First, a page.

June 23, 2020

Great Oudoors

Alaska wildlife policy change 

violates ‘fair chase’ hunting ethic


By Paul Vang


    In 1887, a then-future president of the United States, Theodore Roosevelt, with the support of conservationists, such as George Bird Grinnell and Gifford Pinchot, founded the Boone and Crockett Club.  One of the founding principles was to advocate for common-sense, science-based natural resource management.

    “It is the mission of the Boone and Crockett Club to promote the conservation and management of wildlife, especially big game, and its habitat, to preserve and encourage hunting and to maintain the highest ethical standards of fair chase and sportsmanship in North America.” This statement is adapted from the incorporation of the Boone and Crockett club as presented by Theodore Roosevelt, Charles Sheldon, Kermit Roosevelt, George Bird Grinell, et al.

    Note the words, “fair chase,” in that statement. The modern day Boone and Crockett Club, now based in Missoula, Montana, defines fair chase as a hierarchy of ethics related to hunting. These include:

    1. Obey all applicable laws and regulations.

    2. Respect the customs of the locale where the hunting occurs.

    3. Exercise a personal code of behavior that reflects favorably on your abilities and sensibilities as a hunter.

    4. Attain and maintain the skills necessary to make the kill as certain and quick as possible.

    5. Behave in a way that will bring no dishonor to either the hunter, the hunted, or the environment. (emphasis added)

    6. Recognize that these tenets are intended to enhance the hunter’s experience of the relationship between hunter and prey, which is one of the most fundamental relationships of humans and their environment.

    While many of us associate the Boone and Crockett Club with their records of big game trophies, we need to remember why the organization came into being and their long-standing advocacy of fair chase hunting.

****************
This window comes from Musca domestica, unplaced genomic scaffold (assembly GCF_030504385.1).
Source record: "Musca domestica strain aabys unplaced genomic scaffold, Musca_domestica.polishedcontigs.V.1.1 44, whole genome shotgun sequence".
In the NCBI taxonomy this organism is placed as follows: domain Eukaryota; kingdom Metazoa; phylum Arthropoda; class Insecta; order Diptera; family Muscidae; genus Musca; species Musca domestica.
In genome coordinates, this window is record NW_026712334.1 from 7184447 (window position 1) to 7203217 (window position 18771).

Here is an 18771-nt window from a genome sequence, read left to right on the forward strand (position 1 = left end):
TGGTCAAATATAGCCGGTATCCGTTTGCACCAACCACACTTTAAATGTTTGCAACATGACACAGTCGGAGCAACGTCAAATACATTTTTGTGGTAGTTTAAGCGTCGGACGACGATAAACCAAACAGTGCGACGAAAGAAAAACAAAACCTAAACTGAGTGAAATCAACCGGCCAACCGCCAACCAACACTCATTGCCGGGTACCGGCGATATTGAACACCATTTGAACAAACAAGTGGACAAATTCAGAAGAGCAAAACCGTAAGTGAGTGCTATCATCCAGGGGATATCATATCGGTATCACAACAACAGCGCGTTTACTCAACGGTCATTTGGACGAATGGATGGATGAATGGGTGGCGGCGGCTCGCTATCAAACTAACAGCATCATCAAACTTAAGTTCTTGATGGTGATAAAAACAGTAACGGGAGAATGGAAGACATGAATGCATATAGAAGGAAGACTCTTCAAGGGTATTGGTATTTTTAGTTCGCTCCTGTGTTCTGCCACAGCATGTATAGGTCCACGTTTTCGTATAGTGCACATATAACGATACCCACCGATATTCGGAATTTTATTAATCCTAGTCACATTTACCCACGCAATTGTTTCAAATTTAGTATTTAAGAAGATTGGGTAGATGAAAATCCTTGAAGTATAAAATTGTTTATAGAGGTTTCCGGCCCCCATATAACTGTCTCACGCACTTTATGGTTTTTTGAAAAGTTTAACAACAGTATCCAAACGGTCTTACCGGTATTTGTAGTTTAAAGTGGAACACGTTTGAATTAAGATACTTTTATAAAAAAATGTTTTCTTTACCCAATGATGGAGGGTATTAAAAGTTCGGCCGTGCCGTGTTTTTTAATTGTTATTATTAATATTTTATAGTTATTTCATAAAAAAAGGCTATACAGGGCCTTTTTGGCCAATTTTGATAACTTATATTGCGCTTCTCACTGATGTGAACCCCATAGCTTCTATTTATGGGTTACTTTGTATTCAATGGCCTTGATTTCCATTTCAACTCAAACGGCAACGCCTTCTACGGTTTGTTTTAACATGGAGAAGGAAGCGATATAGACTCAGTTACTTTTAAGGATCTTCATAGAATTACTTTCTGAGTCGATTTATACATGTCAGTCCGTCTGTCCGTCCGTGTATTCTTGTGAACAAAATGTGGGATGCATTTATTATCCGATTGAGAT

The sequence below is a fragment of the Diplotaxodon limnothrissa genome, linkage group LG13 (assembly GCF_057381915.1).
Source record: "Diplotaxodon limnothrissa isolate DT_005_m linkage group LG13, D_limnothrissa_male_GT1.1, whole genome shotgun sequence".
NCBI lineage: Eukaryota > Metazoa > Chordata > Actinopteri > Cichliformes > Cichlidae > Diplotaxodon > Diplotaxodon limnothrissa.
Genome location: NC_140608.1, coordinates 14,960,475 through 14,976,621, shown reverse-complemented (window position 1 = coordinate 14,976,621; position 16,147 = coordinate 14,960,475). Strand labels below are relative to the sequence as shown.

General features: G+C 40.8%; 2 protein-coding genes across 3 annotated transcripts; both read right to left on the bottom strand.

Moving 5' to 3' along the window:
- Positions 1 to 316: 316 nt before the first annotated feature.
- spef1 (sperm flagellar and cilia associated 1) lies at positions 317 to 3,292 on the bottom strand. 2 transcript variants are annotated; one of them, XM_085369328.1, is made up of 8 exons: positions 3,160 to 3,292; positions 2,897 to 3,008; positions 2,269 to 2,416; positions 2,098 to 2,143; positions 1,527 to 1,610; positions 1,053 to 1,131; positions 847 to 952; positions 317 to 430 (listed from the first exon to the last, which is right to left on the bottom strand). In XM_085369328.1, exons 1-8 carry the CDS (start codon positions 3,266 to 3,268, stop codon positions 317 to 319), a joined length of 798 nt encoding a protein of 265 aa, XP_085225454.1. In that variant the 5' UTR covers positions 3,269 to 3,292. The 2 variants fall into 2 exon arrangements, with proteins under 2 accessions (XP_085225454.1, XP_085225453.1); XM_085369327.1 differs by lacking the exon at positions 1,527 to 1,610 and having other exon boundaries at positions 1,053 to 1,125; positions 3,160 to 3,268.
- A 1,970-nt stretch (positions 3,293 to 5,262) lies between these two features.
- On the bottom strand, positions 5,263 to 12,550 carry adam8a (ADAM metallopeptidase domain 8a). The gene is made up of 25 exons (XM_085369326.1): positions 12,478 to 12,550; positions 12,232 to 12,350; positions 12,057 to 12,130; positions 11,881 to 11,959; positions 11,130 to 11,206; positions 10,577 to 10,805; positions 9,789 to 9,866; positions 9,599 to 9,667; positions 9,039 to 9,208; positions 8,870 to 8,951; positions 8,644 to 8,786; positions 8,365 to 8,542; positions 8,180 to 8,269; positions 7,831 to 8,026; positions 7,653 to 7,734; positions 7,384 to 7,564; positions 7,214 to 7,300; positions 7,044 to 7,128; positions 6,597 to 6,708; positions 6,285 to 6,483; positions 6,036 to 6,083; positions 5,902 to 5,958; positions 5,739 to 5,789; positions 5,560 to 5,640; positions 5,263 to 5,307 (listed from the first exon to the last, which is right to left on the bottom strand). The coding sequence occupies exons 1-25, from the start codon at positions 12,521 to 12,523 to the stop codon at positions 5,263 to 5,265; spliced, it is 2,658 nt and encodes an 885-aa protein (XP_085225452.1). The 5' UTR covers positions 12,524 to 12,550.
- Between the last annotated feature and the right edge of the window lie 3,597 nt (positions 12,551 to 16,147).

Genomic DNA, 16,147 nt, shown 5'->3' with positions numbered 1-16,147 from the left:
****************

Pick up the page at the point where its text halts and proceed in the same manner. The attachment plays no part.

Another Montana-based organization that advocates for ethical hunting is Orion – the Hunter’s Institute, founded by Jim Posewitz, who literally wrote the book on ethical hunting, “Beyond Fair Chase.”

    This, I confess, is a long introduction to my thoughts on a recent Trump Administration action, through a National Park Service policy statement that reverses previous Obama Administration rules on hunting on federal preserves in Alaska.

    Effective July 9, the new rules provide that hunting on National Reserves in Alaska will be controlled by the state, which allows baiting of brown and black bears, hunting of denning black bears with artificial light, killing of denning wolves and coyotes, hunting of swimming caribou and hunting of caribou from motorboats.

    Those National Reserves in Alaska include places such as Denali National Park and Preserve, Glacier Bay Park & Preserve, and Katmai National Park & Preserve, some ten preserves in all.

    These changes have been in the works for some time, going back to 2017, when then-Secretary of Interior Ryan Zinke issued orders to start drafting the policy reversal to make federal policy the same as state policy.

State policy means that it’s perfectly legal to bait bears with things such as bacon-flavored doughnuts, and to shoot bears in their dens, and while you’re at it, club their cubs to death. It’s perfectly legal to find wolf and coyote dens and shoot female wolves and coyotes and their pups.

    Many Alaska politicians praise the policy change, though that’s not a universal view. Bill Sherwonit, an Anchorage nature writer, wrote an opinion piece in the Anchorage Daily News in 2018, opposing the proposals, saying, “I would argue that the hunting practices in question should be prohibited everywhere in Alaska, because they violate any reasonable notion of ‘fair chase’ practices.”

    Eddie Grasser, a director of wildlife conservation for the Alaska Department of Fish and Game told the New York Times that the tactics would be used mainly by subsistence hunters.     The new rules do not, however, restrict those tactics to Native Americans, nor would they prohibit guided trophy hunters from using these tactics.

    I’ve been a hunter most of my life and I subscribe to principles of fair chase, such as those espoused by Theodore Roosevelt and Jim Posewitz. These tactics dishonor the hunter and the hunted and all fair chase principles.


--Paul Vang’s book, “Sweeter than Candy, A Hunter’s Journal” is available at Books & Books, Cavanaugh’s County Celtic, The Bookstore in Dillon, or online at http://writingoutdoors.com.


Photo credit: Thomas Lipke

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